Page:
, for example) but in fact are actually serving the lending outfits not the people," she said. The CFSAA would not respond to this reporter's inquiry for more details as to why they promote "pay-day lending."
Molina mentioned that in the past decade pay-day lending has exceeded the fast-food industry. She believes that the effort to curb this type of lending should continue on regardless of the obstacles.Because with on-going efforts to enact legislation or establish ordinances at some level, this is a way to hold these types of lenders accountable. The impact it makes upon the everyday people living paycheck to paycheck with little or no other resources is crucial. Such heavy interest places an unfair burden not only on the person borrowing the money but also their families.
In addition to working with the California Reinvestment Coalition,
Herrera's team also worked with the Center for Responsible Lending
among others. Overall, the case took five years. Deputy Press Secretary Jack Song explained. "We began to take a look at payday lending practices about six months before filing our suit, based upon information received from community groups (like CRC and CRL). Song who is part of the press and communications staff in Herrera's office also like Molina, point to the heavy burden these predatory loan outfits place upon working families.
Song admitted that putting together the case over a five-year-period was not easy. And, he also noted he and press secretary Matt Dorsey were disappointed at the pace of the process sensing that the attorney's on the side of the payday loan outlets were stalling - creating delays.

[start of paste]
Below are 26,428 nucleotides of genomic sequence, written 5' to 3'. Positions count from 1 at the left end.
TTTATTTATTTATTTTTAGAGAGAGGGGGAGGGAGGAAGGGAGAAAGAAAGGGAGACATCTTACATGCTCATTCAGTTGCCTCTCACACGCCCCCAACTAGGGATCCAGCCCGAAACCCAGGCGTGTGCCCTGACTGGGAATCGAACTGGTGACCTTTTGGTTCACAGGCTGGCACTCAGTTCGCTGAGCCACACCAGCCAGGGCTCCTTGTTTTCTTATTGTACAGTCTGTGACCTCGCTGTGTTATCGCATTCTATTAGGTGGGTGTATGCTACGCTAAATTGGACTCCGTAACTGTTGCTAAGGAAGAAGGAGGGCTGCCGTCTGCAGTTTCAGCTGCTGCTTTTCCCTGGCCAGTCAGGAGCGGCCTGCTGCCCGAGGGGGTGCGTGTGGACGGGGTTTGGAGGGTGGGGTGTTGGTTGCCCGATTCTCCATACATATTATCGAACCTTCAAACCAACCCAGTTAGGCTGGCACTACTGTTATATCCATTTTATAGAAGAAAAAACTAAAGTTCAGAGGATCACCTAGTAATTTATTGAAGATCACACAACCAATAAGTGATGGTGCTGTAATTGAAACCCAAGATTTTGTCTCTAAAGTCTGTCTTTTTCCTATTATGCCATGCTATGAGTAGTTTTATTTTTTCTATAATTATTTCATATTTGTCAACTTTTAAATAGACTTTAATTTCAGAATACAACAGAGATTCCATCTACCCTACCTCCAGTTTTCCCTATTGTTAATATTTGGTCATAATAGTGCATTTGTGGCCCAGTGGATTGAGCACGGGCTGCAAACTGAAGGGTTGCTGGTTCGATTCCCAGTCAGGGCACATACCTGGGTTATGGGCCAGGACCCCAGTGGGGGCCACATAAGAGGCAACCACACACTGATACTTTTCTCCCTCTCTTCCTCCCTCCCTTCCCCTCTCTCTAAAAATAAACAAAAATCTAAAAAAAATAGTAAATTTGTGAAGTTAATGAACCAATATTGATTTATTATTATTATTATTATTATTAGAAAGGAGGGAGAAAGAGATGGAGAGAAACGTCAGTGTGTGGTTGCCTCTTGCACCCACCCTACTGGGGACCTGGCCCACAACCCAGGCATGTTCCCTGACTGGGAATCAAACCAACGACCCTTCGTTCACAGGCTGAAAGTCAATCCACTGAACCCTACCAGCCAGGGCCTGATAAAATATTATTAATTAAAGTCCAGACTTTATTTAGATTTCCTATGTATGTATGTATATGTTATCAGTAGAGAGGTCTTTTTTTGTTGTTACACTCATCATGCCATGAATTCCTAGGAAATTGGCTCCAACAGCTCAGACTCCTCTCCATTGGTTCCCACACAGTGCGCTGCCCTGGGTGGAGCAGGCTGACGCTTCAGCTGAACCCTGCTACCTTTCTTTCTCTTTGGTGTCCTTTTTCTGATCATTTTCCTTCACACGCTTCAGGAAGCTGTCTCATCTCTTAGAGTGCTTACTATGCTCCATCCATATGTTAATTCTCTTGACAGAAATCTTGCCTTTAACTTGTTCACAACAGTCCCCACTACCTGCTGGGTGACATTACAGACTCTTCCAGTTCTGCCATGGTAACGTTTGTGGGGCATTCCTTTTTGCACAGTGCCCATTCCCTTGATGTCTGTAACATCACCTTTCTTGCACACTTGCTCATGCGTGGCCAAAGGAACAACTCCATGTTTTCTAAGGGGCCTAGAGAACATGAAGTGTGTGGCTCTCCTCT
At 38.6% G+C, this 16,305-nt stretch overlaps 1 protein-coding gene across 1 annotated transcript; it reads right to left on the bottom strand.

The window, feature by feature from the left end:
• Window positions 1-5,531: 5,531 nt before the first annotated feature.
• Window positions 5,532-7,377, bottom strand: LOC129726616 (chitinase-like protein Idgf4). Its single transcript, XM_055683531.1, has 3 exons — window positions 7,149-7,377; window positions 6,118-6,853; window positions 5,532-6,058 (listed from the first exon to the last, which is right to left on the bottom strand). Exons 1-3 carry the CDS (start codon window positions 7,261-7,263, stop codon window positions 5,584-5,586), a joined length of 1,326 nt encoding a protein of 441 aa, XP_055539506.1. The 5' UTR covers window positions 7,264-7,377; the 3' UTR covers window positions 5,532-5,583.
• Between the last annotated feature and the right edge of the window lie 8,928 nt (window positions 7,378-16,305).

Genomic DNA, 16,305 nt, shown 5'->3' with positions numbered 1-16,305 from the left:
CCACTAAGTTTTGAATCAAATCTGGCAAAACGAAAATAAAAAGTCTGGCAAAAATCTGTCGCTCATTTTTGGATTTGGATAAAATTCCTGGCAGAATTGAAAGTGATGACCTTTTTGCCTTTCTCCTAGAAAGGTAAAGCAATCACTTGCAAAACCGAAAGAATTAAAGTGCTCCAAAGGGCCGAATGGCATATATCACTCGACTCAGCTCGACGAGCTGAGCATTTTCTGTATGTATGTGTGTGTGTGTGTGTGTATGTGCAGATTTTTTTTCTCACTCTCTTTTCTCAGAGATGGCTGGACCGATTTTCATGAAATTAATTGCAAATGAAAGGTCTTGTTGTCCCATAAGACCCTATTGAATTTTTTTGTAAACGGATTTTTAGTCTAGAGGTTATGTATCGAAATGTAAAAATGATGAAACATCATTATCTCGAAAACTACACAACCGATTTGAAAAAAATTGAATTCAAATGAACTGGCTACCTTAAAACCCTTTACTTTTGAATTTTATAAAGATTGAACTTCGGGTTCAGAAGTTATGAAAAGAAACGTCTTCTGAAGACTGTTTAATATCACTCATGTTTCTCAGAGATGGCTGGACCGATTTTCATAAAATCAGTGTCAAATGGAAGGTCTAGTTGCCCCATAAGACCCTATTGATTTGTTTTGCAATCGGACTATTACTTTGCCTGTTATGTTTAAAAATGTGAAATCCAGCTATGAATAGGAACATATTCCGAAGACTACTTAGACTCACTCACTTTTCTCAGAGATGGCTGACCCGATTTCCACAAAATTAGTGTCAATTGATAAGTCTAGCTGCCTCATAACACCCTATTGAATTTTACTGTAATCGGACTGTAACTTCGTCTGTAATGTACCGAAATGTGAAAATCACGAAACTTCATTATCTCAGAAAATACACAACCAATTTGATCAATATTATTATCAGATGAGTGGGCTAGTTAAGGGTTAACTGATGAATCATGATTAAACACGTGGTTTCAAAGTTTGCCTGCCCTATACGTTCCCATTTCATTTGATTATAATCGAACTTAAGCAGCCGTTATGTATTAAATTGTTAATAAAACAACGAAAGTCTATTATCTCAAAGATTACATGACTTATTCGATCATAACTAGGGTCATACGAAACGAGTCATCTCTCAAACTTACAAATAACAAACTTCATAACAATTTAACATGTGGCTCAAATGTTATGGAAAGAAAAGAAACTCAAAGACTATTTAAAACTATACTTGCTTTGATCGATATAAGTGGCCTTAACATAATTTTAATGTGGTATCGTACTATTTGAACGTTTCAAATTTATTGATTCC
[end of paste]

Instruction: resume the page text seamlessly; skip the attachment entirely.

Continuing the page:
This reporter tried reaching attorney Stephen Harvey of Pepper Hamilton of Philadelphia who represented "Money Mart" and Paul J. Hall of DLA Piper of San Francisco who represented the First Bank of Delaware. No response came back. Song mentioned that First Bank of Delaware has gone out of business and that the defendants did not admit liability as part of the settlement.
While this settlement and Herrera's reimbursement/restitution campaign has been arduous Song also noted that "a lot has changed." "Money Mart stopped its installment lending business shortly after we filed," said Song. Others like "Check 'n Go persisted longer but has now also stopped," said Song.
Like Molina and others fighting against this type of lending, Pay day lending is still legal in California but the over-sized loans have stopped. Herrera and his office know much more has to be done to safeguard the public. Molina said that even with cap amount limits placed on not only interest rates but also on loan amounts, "there are lobbyists out there working for the various loan franchises to get limits lifted or changed in their favor," she said.
Molina and others say the struggle to place controls on them is daunting. Yet, given the amount of proliferation of payday loan outfits, they believe their efforts are not in vain.
"Our settlement guarantees that they can't restart the bad loan practices anytime soon," said Song. "Money Mart and Loan Mart are required by court order to stop for several years," he said. California Consumers have until Oct. 1, 2012 to submit claims that could result in restitution between $20.00 and $1,800.00 The settlement hotline is (866)-497-5497. Claim forms are available through the City Attorney's office on line. See SF City Attorney web site.